Frank J. Remington, 75, a University of Wisconsin law professor who made his classroom the pivot point of a far-reaching legal career that ranged from revising the nation's criminal laws to keeping college athletic programs honest, died of cancer Friday at his home in Madison.
He often was summoned to Washington to run or serve on high-level government and professional committees.
He spent 23 years as a member of the Supreme Court's Advisory Committee on Federal Rules and Procedures, directed a landmark 1961 study of criminal justice administration for the American Bar Foundation and ran an American Bar Association project to develop standards for the police. He was a consultant to the President's Commission on Law Enforcement under Lyndon B. Johnson and to the Kerner Commission on Civil Disorders in 1968.
As chairman of the National Collegiate Athletic Association's committee on infractions, he helped make headlines in 1987 when the committee rejected staff recommendations for lenient sanctions against the Southern Methodist University football program, which had been found guilty of a second round of major infractions within five years.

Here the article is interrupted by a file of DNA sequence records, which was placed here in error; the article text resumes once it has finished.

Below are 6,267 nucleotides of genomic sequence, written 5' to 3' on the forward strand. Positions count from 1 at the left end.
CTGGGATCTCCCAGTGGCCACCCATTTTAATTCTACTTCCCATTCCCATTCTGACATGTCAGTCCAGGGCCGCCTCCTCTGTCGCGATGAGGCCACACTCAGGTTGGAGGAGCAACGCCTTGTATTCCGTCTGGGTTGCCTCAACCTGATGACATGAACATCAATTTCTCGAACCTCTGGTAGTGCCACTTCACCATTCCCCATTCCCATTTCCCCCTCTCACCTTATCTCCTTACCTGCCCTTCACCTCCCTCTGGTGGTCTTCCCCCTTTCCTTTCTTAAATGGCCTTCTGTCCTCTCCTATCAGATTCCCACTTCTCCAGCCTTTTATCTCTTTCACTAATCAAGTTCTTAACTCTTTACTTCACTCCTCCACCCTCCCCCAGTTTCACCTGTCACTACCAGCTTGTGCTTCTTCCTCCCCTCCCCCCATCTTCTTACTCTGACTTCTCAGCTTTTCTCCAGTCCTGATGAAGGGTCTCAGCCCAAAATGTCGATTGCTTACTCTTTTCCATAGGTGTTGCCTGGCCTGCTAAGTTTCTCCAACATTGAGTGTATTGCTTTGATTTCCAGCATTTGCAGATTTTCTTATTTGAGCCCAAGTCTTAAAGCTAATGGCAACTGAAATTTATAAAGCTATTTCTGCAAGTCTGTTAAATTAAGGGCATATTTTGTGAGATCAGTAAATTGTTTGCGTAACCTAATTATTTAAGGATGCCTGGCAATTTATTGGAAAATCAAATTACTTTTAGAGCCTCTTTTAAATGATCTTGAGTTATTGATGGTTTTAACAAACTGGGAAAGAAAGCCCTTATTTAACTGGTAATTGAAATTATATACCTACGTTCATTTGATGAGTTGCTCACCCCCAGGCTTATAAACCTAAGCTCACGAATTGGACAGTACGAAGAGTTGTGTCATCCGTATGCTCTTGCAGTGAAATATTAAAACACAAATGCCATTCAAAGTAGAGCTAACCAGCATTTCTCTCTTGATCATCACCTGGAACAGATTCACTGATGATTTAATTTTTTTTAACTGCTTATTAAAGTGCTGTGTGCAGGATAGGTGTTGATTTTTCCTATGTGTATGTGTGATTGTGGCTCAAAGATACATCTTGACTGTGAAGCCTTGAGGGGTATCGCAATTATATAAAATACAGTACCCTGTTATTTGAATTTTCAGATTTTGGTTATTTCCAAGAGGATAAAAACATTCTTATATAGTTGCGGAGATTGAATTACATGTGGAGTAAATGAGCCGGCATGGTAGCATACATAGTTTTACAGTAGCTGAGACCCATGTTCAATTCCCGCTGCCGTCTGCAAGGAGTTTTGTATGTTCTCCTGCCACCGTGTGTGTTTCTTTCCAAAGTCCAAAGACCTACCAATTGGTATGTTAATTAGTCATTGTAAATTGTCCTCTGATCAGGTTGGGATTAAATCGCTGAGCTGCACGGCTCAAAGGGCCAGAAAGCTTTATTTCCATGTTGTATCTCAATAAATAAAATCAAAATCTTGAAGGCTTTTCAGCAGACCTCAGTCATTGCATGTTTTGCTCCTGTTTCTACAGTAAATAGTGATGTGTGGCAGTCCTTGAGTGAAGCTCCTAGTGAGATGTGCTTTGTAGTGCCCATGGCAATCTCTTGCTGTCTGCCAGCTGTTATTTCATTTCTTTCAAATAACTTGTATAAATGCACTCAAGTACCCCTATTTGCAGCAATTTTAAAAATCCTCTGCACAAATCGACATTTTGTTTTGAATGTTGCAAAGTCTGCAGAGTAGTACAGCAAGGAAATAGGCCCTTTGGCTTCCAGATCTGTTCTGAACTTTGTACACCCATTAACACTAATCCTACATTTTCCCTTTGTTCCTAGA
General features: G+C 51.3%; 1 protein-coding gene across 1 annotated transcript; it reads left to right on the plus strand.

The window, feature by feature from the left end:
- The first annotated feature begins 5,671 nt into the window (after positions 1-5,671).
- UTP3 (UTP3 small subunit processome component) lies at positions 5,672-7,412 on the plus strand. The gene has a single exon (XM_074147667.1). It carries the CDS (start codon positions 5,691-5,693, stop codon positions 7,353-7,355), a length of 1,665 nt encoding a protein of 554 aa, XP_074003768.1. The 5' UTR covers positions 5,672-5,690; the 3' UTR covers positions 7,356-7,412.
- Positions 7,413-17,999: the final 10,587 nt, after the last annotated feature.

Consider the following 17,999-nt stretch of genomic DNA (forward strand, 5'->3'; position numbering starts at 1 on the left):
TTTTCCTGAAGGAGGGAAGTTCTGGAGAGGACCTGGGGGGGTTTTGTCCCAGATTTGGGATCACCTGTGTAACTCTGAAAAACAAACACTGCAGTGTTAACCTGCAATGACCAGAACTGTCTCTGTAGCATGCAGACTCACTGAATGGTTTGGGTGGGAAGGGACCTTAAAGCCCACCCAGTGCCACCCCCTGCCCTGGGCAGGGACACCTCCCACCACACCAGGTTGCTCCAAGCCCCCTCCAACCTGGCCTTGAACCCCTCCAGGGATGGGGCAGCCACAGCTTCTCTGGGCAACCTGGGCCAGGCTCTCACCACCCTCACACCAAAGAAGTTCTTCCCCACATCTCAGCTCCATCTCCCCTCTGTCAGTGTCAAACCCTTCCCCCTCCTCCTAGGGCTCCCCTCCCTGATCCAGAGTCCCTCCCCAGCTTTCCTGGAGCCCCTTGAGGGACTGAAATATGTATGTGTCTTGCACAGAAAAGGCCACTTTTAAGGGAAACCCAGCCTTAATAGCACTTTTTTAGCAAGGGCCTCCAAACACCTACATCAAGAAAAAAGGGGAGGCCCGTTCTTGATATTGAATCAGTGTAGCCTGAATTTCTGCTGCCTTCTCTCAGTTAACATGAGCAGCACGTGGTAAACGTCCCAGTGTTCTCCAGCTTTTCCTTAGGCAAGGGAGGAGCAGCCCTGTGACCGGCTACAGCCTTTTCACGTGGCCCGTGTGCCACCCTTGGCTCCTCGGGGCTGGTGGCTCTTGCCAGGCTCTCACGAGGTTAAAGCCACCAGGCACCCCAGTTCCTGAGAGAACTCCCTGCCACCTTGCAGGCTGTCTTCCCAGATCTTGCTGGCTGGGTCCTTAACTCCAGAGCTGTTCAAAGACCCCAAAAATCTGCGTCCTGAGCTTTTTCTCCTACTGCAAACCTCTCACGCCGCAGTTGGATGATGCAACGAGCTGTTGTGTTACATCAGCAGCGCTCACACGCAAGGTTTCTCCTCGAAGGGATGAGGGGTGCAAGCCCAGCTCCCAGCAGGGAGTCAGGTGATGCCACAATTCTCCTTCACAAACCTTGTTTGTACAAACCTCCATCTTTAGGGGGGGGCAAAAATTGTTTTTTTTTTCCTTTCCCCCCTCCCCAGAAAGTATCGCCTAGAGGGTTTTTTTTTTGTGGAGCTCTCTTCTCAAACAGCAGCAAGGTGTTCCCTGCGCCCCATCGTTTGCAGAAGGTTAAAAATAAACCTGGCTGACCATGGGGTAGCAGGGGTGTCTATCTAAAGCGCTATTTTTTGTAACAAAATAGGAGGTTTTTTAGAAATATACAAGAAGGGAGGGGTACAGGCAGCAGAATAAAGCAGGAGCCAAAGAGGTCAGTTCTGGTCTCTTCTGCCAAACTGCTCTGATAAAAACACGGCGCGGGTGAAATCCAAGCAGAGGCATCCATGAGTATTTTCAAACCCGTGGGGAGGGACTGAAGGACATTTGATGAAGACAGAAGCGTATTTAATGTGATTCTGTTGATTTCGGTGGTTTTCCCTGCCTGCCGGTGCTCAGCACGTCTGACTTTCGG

The committee imposed the first so-called death penalty on an athletic program, forcing SMU to abandon football altogether for the 1987 season. Louis
Louis L. Ward, 75, who built Russell Stover Candies Inc. into the third-largest candy company in the world, died Saturday in Kansas City, Mo., of complications from a stroke he suffered three years ago. The company earned him a $500 million fortune by 1994.
Lidiya Chukovskaya, 88, the Russian writer who risked her life to record the horrors of Stalinism and speak out against the persecutions of dissidents in the Soviet Union, died Wednesday at her home in Moscow. As a champion of human rights, Miss Chukovskaya criticized the trial of Andrei Sinyavsky and Yuli Daniel, who were jailed in the 1960s for their satirical commentaries on the Soviet system. She defended dissident nuclear physicist Andrei Sakharov in 1973.